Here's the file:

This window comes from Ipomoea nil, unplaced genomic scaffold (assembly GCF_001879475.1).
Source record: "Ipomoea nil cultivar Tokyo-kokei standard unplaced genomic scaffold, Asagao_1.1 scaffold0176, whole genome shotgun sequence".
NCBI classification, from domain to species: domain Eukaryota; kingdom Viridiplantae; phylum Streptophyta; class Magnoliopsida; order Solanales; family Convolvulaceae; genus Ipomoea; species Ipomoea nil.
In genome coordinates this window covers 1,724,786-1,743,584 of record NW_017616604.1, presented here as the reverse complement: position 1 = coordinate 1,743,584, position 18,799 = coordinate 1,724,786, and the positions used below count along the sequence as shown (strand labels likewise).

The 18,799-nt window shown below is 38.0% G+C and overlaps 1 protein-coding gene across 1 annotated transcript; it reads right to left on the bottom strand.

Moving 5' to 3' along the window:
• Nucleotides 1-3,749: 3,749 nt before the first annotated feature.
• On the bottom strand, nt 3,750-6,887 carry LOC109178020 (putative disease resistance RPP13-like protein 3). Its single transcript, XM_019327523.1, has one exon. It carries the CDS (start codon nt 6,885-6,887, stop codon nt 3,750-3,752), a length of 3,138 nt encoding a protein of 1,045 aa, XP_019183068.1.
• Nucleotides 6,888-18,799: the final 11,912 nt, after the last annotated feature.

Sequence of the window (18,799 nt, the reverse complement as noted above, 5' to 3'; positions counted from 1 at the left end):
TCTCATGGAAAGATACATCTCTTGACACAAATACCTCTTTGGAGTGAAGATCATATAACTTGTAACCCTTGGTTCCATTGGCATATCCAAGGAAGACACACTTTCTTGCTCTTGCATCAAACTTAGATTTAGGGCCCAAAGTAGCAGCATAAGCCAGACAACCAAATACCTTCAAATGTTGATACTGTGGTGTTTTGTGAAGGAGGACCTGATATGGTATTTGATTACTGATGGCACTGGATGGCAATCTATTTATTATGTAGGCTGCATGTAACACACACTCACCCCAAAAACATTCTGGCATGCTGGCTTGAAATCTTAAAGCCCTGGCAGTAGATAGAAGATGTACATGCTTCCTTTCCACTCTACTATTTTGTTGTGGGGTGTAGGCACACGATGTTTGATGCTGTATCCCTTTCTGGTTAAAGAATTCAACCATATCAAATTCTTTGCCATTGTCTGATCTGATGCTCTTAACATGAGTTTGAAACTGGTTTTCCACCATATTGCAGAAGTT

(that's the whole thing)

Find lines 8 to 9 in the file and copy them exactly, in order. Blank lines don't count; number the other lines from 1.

• On the bottom strand, nt 3,750-6,887 carry LOC109178020 (putative disease resistance RPP13-like protein 3). Its single transcript, XM_019327523.1, has one exon. It carries the CDS (start codon nt 6,885-6,887, stop codon nt 3,750-3,752), a length of 3,138 nt encoding a protein of 1,045 aa, XP_019183068.1.
• Nucleotides 6,888-18,799: the final 11,912 nt, after the last annotated feature.